In addition, Hall points out that the whole effort to build a wiretap capability into services could backfire in the government’s face. At a time when information to create such systems is open source and readily accessible, building a communications tool has become a “homework project for undergraduates.” If criminals and others do not want law enforcement to find them, they can “simply use homemade communication services based offshore, making them even harder to monitor.”
After Boston Bombing, Support for Public Surveillance Up
In the U.S., the public’s support for increased surveillance in the name of security is — certainly after the Boston Marathon bombing — on the rise. A New York Times/CBS News poll has found that, after the April 15th attack, Americans have a heightened acceptance of public surveillance in the form of video cameras installed in public places.
965 adults were polled from April 24 to April 28, five days after the manhunt for Dzhokhar Tsarnaev ended. 78 percent of those polled called surveillance cameras a “good idea.” WIth 9 out of 10 of those polled saying they believed that Americans “would always have to live with the risk” of terrorism, only 20 percent said they thought the government had already “gone too far in restricting civil liberties in the fight against terrorism.” A slightly greater percentage (26 percent) even said they thought the government could go farther; 49 percent did say that “the balance was about right.”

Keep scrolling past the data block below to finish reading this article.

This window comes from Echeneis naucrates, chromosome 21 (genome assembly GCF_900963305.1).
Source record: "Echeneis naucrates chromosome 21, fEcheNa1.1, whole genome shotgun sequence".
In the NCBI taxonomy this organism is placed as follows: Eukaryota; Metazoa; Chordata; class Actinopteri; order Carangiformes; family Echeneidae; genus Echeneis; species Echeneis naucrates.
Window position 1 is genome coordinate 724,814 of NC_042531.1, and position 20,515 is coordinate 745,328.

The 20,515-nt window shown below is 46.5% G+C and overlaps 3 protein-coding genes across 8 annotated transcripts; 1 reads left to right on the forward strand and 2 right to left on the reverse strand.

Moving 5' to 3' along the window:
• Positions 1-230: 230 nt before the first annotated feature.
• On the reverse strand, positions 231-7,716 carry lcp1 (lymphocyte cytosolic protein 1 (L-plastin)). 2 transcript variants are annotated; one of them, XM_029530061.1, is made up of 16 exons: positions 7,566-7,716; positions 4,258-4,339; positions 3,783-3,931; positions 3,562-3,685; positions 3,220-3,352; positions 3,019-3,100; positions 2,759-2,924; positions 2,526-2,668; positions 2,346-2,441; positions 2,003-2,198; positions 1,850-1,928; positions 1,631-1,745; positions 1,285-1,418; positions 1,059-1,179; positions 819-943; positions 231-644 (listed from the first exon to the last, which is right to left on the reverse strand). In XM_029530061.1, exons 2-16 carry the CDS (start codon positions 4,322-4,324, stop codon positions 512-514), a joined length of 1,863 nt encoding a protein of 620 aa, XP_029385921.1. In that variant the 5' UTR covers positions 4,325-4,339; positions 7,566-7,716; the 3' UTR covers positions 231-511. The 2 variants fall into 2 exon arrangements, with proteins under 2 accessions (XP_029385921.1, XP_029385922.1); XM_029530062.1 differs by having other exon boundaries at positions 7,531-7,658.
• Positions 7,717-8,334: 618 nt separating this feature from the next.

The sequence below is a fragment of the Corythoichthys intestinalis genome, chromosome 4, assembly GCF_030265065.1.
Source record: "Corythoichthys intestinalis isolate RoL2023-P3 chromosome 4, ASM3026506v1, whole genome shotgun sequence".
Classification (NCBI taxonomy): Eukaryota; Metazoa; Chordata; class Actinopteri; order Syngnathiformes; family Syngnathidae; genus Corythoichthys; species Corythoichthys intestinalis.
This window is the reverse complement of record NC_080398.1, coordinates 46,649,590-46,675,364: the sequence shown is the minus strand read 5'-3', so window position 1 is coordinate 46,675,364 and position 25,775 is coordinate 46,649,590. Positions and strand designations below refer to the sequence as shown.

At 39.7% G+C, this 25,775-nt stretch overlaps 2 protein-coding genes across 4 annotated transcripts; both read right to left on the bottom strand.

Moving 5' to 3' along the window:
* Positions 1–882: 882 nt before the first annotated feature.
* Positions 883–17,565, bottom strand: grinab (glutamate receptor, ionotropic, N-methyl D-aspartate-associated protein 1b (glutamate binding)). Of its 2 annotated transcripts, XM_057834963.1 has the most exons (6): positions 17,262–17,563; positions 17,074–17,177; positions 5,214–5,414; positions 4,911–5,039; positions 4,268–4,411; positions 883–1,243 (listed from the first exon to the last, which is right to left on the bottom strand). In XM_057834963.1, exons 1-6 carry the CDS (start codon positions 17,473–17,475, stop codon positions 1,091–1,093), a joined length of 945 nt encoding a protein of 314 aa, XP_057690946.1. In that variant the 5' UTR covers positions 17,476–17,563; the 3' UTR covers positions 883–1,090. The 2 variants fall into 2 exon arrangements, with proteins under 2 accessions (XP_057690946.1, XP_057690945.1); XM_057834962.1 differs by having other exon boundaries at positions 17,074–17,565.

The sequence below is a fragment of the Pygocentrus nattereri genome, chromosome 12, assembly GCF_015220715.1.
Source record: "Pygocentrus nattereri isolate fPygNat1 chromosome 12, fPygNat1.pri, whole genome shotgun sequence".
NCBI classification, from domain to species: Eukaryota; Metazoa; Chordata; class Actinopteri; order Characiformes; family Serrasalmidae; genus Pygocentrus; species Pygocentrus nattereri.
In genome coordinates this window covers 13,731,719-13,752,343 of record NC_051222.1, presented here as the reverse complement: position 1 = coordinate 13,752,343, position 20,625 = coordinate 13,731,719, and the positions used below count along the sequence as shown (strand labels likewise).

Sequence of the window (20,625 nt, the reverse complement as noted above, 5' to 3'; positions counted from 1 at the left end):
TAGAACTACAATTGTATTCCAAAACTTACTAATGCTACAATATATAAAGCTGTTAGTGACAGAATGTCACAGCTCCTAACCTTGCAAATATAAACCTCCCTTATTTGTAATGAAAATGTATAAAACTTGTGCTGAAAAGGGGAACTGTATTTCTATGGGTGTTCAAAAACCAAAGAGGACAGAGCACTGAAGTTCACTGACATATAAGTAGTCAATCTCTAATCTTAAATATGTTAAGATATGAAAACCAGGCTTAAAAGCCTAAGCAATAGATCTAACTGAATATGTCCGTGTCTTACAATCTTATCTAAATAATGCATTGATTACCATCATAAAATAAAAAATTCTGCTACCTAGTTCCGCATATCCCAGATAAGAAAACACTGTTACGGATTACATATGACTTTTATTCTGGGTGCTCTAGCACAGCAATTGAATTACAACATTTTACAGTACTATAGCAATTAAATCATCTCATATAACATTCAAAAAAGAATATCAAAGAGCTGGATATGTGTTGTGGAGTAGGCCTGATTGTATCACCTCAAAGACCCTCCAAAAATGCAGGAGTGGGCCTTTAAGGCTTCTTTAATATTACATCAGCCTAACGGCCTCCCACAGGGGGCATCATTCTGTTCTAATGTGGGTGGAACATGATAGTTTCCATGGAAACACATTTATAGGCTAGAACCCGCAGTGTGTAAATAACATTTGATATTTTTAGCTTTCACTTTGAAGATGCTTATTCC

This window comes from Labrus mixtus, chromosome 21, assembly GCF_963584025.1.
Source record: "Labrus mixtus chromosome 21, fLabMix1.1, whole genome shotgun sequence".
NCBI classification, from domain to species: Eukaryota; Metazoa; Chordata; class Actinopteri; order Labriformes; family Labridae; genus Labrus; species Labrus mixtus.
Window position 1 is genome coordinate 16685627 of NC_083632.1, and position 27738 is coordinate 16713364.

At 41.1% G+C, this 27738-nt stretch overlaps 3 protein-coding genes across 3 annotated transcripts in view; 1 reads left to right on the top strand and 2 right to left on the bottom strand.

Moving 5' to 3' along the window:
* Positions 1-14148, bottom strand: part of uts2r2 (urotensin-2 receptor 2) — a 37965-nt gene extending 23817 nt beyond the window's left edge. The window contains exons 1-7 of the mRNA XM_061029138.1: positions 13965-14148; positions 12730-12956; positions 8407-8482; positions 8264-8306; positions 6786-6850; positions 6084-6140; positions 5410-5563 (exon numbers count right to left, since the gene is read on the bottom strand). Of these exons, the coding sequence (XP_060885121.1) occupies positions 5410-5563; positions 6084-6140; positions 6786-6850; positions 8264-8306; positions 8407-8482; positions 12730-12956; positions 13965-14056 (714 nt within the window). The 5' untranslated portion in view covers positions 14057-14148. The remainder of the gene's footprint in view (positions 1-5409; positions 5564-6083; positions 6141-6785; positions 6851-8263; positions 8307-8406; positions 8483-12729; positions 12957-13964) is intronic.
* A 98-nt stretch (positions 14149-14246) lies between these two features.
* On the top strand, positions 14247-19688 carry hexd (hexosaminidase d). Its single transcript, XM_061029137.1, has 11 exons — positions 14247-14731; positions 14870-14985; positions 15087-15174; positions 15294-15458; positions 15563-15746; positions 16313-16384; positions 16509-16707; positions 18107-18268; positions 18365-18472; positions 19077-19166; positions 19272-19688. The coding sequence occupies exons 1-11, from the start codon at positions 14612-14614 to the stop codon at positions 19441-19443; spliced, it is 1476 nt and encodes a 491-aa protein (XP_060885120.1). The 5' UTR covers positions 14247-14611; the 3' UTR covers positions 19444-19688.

In contrast, in 2011, those who feared losing civil liberties was definitely greater (25 percent) than the number of people who called for a more intrusive government approach (17 percent).
Governments, Surveillance and Internet Freedom
In another sign that U.S. and other governments is increasing online surveillance, Google reported that, in the second half of 2012, it had received a record number of requests from governments for content removal. The latest Google Transparency Report noted that requests for the removal of YouTube videos, posts from Google’s Blogger service and items from Google search grew by 26 percent from the first half of 2012.